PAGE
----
Health care workers responding to people affected by COVID-19 were recognized as the vanguard of our defense against the pandemic. Every evening people would get out and bang their pots and pans to signal their appreciation to these workers. In our need for connection, we had found a new way to communicate.
There were news stories of people finding different ways to connect with others, serenading their neighbours from balconies, and posting signs and symbols in windows. Our need for interaction was still there even if we had to stay apart. In Port Coquitlam, that spring was sunny and we were encouraged to get outside to enjoy the outdoors. Some people lifted their voices in socially distanced conversations in the park while others reached out through words of encouragement painted on rocks along pathways and trails.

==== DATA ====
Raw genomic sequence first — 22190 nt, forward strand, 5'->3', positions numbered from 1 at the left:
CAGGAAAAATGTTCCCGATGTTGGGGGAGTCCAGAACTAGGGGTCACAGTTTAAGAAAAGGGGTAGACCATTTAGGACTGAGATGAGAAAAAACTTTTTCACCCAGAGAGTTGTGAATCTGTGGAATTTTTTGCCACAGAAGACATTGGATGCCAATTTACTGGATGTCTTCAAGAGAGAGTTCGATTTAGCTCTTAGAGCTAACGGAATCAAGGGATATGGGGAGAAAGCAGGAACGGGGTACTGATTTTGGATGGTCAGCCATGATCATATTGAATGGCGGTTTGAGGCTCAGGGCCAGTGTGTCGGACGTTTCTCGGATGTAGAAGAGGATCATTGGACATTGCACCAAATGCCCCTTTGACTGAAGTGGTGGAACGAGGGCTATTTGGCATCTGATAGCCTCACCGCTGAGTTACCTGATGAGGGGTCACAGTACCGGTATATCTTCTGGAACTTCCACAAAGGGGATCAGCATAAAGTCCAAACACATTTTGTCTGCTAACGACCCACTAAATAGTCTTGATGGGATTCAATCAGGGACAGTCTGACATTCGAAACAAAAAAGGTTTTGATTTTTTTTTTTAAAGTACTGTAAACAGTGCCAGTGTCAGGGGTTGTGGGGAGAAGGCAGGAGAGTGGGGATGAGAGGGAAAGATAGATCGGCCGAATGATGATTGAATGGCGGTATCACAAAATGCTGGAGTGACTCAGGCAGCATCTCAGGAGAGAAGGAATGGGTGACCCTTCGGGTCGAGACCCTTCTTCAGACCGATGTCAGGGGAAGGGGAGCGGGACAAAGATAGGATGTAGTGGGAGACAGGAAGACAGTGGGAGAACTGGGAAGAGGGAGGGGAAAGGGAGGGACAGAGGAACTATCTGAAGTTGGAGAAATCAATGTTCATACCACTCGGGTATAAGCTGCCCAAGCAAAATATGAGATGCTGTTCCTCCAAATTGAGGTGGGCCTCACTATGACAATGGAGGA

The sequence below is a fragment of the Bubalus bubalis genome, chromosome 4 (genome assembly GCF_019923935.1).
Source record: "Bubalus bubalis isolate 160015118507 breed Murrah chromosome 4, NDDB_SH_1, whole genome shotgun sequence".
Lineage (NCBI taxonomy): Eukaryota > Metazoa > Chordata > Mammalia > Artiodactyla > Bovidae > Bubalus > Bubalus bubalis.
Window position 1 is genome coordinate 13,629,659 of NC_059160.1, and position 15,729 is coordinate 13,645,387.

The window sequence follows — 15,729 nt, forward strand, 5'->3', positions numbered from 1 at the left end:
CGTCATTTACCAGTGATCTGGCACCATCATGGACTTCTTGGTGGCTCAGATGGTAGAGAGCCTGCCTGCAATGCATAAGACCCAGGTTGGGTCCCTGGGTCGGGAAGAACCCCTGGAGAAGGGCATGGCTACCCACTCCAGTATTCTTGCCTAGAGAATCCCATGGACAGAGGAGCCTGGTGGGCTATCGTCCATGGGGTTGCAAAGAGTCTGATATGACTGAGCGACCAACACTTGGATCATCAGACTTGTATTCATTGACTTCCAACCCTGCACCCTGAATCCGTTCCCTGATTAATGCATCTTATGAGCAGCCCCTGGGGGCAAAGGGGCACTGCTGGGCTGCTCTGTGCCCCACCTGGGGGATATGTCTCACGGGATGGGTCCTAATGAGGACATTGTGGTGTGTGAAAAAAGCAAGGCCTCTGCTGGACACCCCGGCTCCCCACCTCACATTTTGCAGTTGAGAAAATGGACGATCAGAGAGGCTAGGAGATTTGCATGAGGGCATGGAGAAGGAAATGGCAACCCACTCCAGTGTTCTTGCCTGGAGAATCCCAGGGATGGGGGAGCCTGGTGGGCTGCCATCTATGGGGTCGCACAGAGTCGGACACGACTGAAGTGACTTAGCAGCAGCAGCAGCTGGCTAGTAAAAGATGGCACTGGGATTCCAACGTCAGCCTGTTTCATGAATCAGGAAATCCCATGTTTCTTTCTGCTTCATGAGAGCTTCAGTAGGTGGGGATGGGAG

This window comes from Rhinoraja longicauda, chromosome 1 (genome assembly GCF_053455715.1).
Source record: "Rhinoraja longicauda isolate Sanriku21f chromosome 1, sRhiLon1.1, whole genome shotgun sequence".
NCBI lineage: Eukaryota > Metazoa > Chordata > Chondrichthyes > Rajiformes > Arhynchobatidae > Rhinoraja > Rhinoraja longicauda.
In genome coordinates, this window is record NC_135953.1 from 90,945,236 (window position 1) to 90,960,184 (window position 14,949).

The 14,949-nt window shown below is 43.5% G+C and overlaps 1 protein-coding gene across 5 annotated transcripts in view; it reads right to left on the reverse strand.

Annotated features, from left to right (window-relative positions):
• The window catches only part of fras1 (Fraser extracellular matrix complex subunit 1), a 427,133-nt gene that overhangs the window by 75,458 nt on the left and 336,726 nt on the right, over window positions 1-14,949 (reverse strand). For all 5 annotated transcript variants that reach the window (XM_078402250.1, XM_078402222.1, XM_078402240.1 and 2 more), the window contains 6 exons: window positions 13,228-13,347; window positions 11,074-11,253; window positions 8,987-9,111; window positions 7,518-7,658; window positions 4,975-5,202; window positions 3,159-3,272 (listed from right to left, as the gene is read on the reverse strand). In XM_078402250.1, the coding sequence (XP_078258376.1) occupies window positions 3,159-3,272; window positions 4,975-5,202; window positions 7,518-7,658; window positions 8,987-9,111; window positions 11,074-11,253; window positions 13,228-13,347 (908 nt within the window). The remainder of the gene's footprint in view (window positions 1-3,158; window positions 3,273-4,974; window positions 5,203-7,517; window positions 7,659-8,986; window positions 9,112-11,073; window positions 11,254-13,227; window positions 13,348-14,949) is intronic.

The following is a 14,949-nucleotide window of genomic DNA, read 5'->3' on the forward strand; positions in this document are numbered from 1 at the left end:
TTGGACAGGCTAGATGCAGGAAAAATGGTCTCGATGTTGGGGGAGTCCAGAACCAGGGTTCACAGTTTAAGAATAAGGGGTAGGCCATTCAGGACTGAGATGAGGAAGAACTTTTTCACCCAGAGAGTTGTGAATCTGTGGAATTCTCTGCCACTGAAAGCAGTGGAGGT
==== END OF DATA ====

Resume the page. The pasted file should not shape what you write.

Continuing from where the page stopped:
Organizations didn’t stop, they pivoted in an effort to find new ways of achieving their goals. Meetings were held on Zoom and we became used to seeing ourselves on screen learning to speak one at a time. Some of the benefits of meeting in person were missing, but people could tune in from anywhere and did. As our lives changed, museums and historical organizations sought to record the stories of peoples’ experiences during this historic time. For PoCo Heritage these stories were called Quaran-tales. They recorded how, through the weeks and months, our lives were changing but there was hope that we would be able to get together in person again as development of vaccines went into overdrive.
Interview with Mayor Brad West. View this video with an English transcription.